Reflections in a Political ‘Mirror’
'The She-Devil in the Mirror' by Horacio Castellanos Moya (New Directions)
“The artist, however faithful to his personal vision of reality,” John F. Kennedy ’40 said of Robert Frost in a speech following the poet’s death, “becomes the last champion of the individual mind and sensibility against an intrusive society and an officious state.” Horacio Castellanos Moya emerges as another writer who recognizes the discrepancies between his ideal and the reality and uses his talents to critically assess the forces responsible for the latter. In “The She-Devil in the Mirror,” the second of his novels to be translated into English by Katherine Silver, Moya continues in the tone he cultivated in the first of his translated books, “Senselessness,” filtering his condemnation of post-Salvadoran Civil War politics through the paranoid consciousness of his schizophrenic narrator.
Moya’s novel is a critique of the hunger for power that seized the Salvadorian political landscape in the early 1990s. Moya’s use of a compromised narrator lends his representation of these powers a disturbing air, a feeling that the governing entities were so corrupt that only someone completely out of touch with normalcy could imagine the mere possibility of such wrongdoing. The novel leaves behind a sense of injustice that resonates well beyond the incidents of his characters and brings to light a story of crime outright that has long been overlooked.
“The She-Devil in the Mirror” opens with the narrator, Laura Rivera, lamenting the murder of her best friend, Olga María. The mystery behind Olga María’s murder quickly unfolds and becomes intertwined with the political demise of an aspiring anti-communist presidential candidate. Rivera’s paranoia driven, stream-of-consciousness attempt to resolve the murder of her dearest friend conjures labyrinths of political schemes, unmasking the real chaotic networks of power behind the evil that dominates her country.
The novel moves through the mystery by way of Rivera’s disjointed thoughts. At her friend’s wake, Rivera is strangely distracted, her paranoid fits seized briefly by flashes of the mundane and pathetic around her. “Those sons of bitches,” thinks Rivera, “those cowards, they should all be killed. Doesn’t her hair look great?” Her thoughts bound from the invisible killers to the way her friend has been made up by the funeral home. But as Rivera’s personal investigation into Olga María’s murder progresses, her thoughts gain a more narrow urgency. Rivera’s postulations span entire pages, as she weaves possible explanations for what has occurred, evoking the terror and despair of El Salvador in the wake of violence.
“I thought I knew her, but now I realize she had many personalities.” As the novel unfolds, it becomes clear that it is Rivera who possesses multiple personalities. While investigating her friend’s murder, Rivera ends up stealing her friend’s life by sleeping with each of her former lovers. “As if remembering Olga María had injected us with renewed passion, something delicious, something I’ve never felt before.” Rivera’s increasingly sick obsession with her friend’s trysts coincides with the deepening psychological downturn that allows her to formulate political theories and presumed exposés of evil. The more Rivera’s psychological state deteriorates, the more elaborate her theories become; however, amidst the nonsense and rants that Rivera produces, it becomes horrifyingly apparent that her theories are actually truths, as if only an irrational mind could grasp the illogical nature of the what occurred in real-world San Salvador.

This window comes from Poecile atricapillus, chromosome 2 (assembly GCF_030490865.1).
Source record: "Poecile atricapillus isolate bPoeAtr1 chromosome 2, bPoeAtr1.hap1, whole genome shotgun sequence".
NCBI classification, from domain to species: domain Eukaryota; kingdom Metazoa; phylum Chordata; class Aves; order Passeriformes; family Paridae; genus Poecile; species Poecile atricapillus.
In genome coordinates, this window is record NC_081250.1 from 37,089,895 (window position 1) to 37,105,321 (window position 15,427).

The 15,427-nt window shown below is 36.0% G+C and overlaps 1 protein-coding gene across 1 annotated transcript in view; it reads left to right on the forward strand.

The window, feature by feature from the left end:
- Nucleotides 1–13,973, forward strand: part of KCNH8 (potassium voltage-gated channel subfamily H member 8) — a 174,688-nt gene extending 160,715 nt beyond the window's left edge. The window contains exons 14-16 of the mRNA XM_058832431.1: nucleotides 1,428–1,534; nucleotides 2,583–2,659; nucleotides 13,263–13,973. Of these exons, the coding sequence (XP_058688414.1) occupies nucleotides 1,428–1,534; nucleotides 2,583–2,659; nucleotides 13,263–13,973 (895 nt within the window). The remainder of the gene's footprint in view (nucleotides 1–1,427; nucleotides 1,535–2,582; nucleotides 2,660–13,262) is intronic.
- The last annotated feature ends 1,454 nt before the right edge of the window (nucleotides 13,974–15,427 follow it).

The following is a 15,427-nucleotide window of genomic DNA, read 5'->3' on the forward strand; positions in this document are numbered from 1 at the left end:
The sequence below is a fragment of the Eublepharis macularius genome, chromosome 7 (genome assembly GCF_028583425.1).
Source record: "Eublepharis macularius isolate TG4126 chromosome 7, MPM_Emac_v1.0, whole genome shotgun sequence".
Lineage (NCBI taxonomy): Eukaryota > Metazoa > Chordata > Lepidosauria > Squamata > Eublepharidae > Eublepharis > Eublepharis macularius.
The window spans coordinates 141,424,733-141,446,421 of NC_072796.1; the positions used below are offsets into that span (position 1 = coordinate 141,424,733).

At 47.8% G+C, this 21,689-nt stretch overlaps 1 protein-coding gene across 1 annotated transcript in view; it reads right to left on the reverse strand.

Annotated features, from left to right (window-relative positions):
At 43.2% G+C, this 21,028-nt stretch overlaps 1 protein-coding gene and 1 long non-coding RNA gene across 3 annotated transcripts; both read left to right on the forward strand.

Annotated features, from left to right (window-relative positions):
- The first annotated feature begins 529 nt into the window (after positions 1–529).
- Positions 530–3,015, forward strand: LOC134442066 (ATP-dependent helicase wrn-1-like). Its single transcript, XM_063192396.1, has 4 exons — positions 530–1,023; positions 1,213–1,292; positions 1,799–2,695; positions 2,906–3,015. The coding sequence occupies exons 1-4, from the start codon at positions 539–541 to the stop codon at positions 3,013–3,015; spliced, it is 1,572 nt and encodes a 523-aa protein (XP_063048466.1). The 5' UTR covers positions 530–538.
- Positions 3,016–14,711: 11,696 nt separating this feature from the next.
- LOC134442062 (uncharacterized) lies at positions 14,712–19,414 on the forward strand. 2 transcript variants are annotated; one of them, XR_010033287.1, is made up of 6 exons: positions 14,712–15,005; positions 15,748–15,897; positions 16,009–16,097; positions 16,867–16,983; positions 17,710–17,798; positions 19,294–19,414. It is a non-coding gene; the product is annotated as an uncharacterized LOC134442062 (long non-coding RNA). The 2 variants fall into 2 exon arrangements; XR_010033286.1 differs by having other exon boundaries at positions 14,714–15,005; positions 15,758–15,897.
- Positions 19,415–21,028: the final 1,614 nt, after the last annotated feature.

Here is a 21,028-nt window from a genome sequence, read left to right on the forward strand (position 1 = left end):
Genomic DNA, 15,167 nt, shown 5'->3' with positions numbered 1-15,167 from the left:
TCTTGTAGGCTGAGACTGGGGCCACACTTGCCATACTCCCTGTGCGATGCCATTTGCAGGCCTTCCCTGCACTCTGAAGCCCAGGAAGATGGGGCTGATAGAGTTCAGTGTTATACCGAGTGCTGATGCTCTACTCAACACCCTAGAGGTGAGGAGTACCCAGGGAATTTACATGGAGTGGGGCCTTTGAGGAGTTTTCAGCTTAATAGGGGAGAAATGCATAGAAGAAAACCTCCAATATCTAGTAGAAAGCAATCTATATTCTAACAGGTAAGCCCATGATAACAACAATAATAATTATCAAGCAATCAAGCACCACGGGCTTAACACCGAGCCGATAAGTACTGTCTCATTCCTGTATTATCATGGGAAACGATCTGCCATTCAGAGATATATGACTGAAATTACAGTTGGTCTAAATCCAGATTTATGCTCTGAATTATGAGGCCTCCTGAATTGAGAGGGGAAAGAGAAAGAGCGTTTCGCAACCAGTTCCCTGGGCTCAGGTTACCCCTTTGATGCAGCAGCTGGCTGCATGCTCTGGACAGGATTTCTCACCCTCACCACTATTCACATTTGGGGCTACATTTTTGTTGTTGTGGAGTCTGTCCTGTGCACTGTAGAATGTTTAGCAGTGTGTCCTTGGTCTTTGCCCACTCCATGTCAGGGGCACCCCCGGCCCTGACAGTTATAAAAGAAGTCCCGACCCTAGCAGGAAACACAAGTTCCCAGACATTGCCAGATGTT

“In other cities,” posits Rivera, “you live on one side and the bad guys live on the other, and there’s miles in between, which is how it should be. But in this country, everything’s all squished together.” As the mystery surrounding Olga María’s murder grows more complex, this declaration becomes terrifyingly true. The people Rivera once thought to be Olga María’s friends and protectors are cast as potential murder suspects. Trusted political figures are grouped together with drug traffickers and terrorists, conspirators who found political interest in the cold-blooded murder of a young mother. In Rivera’s mind, the official murder investigation itself becomes a means of framing one figure or another, the city’s investigator being a criminal just as awful as the original murderers. Though at first Rivera’s conspiracy theories may seem unfounded, as the novel progresses the truth behind her ideas begins to emerge, and the reader’s thoughts regarding the other inhabitants of San Salvador begin to mirror hers.
Moya uses the cloud of suspicion that surrounds Olga María’s murder to illustrate the extent of the corruption in San Salvador as a microcosm of humanity at large and how even the perpetrators of heinous acts can gain impunity with enough power behind them. Rivera’s paranoia and frustration surrounding her friend’s murder only grow as she realizes there is no one above suspicion.
“The She-Devil in the Mirror” can sometimes become convoluted by Rivera’s disjointed thoughts and seemingly incoherent digressions, but this haziness eventually comes to highlight the distressing and straightforward condemnation that stems from Rivera’s never ceasing obsession. Each time she develops a new theory regarding Olga María’s death, a seemingly innocuous member of society is implicated and a new, authentic layer of wrongdoing is exposed.
Moya artfully uses Rivera’s mind to depict the chaotic and corrupt nature of the Salvadoran political landscape without the hampering effect of explication, allowing his work and powerful charge to resound not only San Salvador, but wherever political corruption may be.